Skip Navigation

Strengthen the Evidence for Maternal and Child Health Programs

New: MCHbest strategies database for sample ESMs

Evidence Tools
MCHbest. NPM 7: Injury Hospitilization

MCH Best Logo mother and young girl in pajamas holding hands

Strategy. Clinic-Based Interventions to Prevent Child Maltreatment

Approach. Conduct parent education during prenatal care and/or well-child visits to reduce child maltreatment.

Return to main MCHbest page >>

Overview. Studies show that home visiting programs have a positive effect on improving parenting competence and reducing child maltreatment. 1-3

Evidence. Moderate. Parent education during prenatal care or well-child visits appears to be effective in promoting positive parenting and preventing child maltreatment. Programs based on this strategy are likely to work. This strategy has been tested more than once and results trend positive overall. Access the peer-reviewed evidence through the MCH Digital Library. (Read more about understanding evidence ratings).

Target Audience. Caregivers: individuals receiving prenatal care or attending well-child visits.

Outcome.  Lower rates of child maltreatment (e.g., fewer child protective services reports, less harsh punishment reported by parents). For detailed outcomes related to each study supporting this strategy, click on the peer-reviewed evidence link above and read the "Intervention Results" for each study.

Examples from the Field. Access descriptions of ESMs that use this strategy directly or intervention components that align with this strategy. You can use these ESMs to see how other Title V agencies are addressing the NPM. You may also want to look at evidence that supports educational programs in other NPM topic areas that can be translated to this specific topic area.

Sample ESMs.Using the approach “Conduct parent education during prenatal care and/or well-child care to reduce child maltreatment,” here are sample ESMs you can use as a model for your own measures using the Results-Based Accountability framework:

Quadrant 1:
Measuring Quantity of Effort
("What/how much did we do?")

  • Number of mothers receiving parent education to reduce maltreatment during prenatal care.
  • Number of mothers receiving parent education to reduce maltreatment during well-child visits.

Quadrant 2:
Measuring Quality of Effort
("How well did we do it?")

  • Percent of mothers receiving parent education to reduce maltreatment during prenatal care.
  • Percent of mothers receiving parent education to reduce maltreatment during well-child visits.

Quadrant 3:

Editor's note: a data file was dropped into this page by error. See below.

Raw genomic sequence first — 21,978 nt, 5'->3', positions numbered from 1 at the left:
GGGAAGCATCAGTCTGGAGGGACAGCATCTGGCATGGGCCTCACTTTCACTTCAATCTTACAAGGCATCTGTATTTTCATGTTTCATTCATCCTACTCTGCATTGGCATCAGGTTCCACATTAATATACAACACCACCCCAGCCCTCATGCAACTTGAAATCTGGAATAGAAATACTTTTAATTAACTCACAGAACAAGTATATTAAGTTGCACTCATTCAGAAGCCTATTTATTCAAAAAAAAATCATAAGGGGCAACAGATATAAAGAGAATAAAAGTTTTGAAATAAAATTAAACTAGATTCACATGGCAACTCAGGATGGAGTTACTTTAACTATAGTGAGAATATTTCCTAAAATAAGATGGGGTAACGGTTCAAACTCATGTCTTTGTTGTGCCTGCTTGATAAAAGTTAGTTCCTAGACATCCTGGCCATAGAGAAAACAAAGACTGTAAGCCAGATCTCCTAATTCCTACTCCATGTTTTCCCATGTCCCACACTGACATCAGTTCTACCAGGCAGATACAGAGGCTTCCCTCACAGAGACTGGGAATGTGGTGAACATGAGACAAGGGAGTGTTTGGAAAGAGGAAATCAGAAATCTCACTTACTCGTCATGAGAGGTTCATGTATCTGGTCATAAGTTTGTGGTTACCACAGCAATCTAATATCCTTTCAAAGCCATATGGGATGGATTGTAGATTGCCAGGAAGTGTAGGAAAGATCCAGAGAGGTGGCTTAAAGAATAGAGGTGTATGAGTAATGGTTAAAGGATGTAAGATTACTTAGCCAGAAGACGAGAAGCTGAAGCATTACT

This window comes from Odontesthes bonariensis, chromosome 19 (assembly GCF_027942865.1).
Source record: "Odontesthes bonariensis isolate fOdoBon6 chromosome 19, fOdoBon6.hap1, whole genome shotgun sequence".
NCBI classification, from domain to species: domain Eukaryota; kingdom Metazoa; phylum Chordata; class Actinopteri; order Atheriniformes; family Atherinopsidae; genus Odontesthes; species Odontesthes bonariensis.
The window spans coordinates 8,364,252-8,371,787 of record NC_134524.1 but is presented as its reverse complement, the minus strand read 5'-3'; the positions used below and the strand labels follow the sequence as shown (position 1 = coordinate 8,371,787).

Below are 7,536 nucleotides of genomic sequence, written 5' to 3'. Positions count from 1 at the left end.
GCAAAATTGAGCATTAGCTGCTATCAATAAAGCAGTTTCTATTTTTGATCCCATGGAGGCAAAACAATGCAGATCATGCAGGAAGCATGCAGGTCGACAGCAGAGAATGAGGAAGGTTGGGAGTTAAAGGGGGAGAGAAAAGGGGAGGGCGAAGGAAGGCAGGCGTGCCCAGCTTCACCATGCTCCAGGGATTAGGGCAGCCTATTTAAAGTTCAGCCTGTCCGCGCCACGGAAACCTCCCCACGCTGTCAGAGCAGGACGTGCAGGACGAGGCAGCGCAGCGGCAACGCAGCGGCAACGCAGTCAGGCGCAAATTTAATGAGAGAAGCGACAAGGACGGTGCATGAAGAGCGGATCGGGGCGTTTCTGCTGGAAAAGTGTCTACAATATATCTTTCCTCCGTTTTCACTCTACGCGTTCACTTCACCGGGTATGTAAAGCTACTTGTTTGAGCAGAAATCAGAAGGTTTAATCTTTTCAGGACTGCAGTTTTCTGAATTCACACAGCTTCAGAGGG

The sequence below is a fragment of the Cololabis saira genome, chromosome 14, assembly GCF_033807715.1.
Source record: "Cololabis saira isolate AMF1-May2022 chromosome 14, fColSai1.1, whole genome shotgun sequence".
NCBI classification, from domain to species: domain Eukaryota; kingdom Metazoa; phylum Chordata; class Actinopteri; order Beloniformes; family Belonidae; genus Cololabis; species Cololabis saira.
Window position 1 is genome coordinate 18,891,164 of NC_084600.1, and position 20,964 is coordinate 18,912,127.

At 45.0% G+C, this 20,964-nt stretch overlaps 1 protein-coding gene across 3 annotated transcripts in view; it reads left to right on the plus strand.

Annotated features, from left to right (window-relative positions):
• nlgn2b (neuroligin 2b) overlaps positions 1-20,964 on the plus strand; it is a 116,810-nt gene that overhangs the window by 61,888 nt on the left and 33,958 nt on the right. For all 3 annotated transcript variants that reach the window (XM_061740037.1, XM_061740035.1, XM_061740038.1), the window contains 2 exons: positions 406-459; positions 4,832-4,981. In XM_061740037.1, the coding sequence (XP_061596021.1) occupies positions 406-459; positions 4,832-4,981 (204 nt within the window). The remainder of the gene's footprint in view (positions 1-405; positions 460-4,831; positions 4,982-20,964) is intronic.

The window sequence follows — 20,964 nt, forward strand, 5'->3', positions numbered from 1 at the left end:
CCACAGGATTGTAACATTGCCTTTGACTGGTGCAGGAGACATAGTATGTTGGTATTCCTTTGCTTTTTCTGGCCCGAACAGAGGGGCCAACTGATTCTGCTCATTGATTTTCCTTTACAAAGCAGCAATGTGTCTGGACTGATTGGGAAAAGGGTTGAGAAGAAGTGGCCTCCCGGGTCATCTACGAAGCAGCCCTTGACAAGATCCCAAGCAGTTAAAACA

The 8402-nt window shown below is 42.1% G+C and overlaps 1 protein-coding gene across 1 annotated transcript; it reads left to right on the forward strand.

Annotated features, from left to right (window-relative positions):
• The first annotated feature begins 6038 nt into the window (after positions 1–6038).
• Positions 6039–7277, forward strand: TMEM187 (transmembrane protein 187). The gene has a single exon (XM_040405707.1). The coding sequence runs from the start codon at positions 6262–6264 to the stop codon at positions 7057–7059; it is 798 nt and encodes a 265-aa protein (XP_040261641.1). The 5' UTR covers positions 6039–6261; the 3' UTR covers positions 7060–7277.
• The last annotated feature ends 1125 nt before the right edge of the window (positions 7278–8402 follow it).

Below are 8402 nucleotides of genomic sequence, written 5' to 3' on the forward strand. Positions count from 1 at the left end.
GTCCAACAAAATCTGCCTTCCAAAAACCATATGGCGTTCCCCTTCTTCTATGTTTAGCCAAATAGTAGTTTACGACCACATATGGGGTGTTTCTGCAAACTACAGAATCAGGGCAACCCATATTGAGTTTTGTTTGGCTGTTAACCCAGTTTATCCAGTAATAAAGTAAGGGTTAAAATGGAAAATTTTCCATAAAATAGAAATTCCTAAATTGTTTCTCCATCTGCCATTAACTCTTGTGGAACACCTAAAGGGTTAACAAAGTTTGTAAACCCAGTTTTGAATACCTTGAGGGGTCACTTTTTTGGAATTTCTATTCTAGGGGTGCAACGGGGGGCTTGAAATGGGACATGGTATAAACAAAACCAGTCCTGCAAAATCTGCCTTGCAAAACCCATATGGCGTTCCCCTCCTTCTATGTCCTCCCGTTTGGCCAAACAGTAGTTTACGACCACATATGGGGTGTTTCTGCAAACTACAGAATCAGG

Measuring Quantity of Effect
("Is anyone better off?")

  • Number of mothers receiving parent education during well-child visits who showed an increase in knowledge of positive parenting behaviors.

Quadrant 4:
Measuring Quality of Effect
("How are they better off?")

  • Percent of mothers receiving parent education during well-child visits who showed an increase in knowledge of positive parenting behaviors.

Note. ESMs become stronger as they move from measuring quantity to measuring quality (moving from Quadrants 1 and 3, respectively, to Quadrants 2 and 4) and from measuring effort to measuring effect (moving from Quadrants 1 and 2, respectively, to Quadrants 3 and 4).

Learn More. Read how to create stronger ESMs and how to measure ESM impact more meaningfully through Results-Based Accountability.


References:

1 Dubowitz H, Fiegelman S, Lane WG, Kim J. Pediatric primary care to help prevent child maltreatment: The Safe Environment for Every Kid (SEEK) Model. Pediatrics 2009; 123: 858–864.

2  Dubowitz H, Lane WG, Semiatin JN, Magder LS. The SEEK Model of pediatric primary care: Can child maltreatment be prevented in a low-risk population? Academic Pediatrics 2012; 12: 259–268.

3 Oveisi S, Ardabili HE, Dadds MR, Majdzadeh R, Mohammadkhani P, Rad JA, et al. Primary prevention of parent– child conflict and abuse in Iranian mothers: A randomized-controlled trial. Child Abuse and Neglect 2010; 34: 206–13.

This project is supported by the Health Resources and Services Administration (HRSA) of the U.S. Department of Health and Human Services (HHS) under grant number U02MC31613, MCH Advanced Education Policy, $3.5 M. This information or content and conclusions are those of the author and should not be construed as the official position or policy of, nor should any endorsements be inferred by HRSA, HHS or the U.S. Government.